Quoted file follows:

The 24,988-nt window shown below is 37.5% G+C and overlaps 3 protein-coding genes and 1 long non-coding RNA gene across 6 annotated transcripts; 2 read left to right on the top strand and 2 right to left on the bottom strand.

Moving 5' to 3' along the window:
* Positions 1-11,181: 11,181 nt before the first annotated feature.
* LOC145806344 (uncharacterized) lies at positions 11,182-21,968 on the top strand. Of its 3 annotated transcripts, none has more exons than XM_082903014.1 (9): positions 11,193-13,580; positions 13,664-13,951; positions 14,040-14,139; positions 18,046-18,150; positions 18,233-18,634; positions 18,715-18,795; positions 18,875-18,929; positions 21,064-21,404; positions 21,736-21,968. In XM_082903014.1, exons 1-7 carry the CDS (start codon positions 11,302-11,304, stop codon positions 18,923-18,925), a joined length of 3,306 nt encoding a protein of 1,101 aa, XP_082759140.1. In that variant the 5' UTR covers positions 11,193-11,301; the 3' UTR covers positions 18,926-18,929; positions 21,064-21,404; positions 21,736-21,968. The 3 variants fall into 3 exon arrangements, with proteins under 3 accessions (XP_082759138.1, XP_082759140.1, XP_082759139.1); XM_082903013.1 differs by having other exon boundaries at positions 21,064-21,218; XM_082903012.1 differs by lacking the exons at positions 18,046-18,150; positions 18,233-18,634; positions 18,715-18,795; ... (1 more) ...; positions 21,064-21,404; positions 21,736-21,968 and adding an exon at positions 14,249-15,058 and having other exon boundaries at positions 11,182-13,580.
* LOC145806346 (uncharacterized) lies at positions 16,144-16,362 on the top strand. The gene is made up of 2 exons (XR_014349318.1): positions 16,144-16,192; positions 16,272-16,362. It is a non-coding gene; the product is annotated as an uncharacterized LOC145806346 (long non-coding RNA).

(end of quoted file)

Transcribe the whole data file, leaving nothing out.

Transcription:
The 24,988-nt window shown below is 37.5% G+C and overlaps 3 protein-coding genes and 1 long non-coding RNA gene across 6 annotated transcripts; 2 read left to right on the top strand and 2 right to left on the bottom strand.

Moving 5' to 3' along the window:
* Positions 1-11,181: 11,181 nt before the first annotated feature.
* LOC145806344 (uncharacterized) lies at positions 11,182-21,968 on the top strand. Of its 3 annotated transcripts, none has more exons than XM_082903014.1 (9): positions 11,193-13,580; positions 13,664-13,951; positions 14,040-14,139; positions 18,046-18,150; positions 18,233-18,634; positions 18,715-18,795; positions 18,875-18,929; positions 21,064-21,404; positions 21,736-21,968. In XM_082903014.1, exons 1-7 carry the CDS (start codon positions 11,302-11,304, stop codon positions 18,923-18,925), a joined length of 3,306 nt encoding a protein of 1,101 aa, XP_082759140.1. In that variant the 5' UTR covers positions 11,193-11,301; the 3' UTR covers positions 18,926-18,929; positions 21,064-21,404; positions 21,736-21,968. The 3 variants fall into 3 exon arrangements, with proteins under 3 accessions (XP_082759138.1, XP_082759140.1, XP_082759139.1); XM_082903013.1 differs by having other exon boundaries at positions 21,064-21,218; XM_082903012.1 differs by lacking the exons at positions 18,046-18,150; positions 18,233-18,634; positions 18,715-18,795; ... (1 more) ...; positions 21,064-21,404; positions 21,736-21,968 and adding an exon at positions 14,249-15,058 and having other exon boundaries at positions 11,182-13,580.
* LOC145806346 (uncharacterized) lies at positions 16,144-16,362 on the top strand. The gene is made up of 2 exons (XR_014349318.1): positions 16,144-16,192; positions 16,272-16,362. It is a non-coding gene; the product is annotated as an uncharacterized LOC145806346 (long non-coding RNA).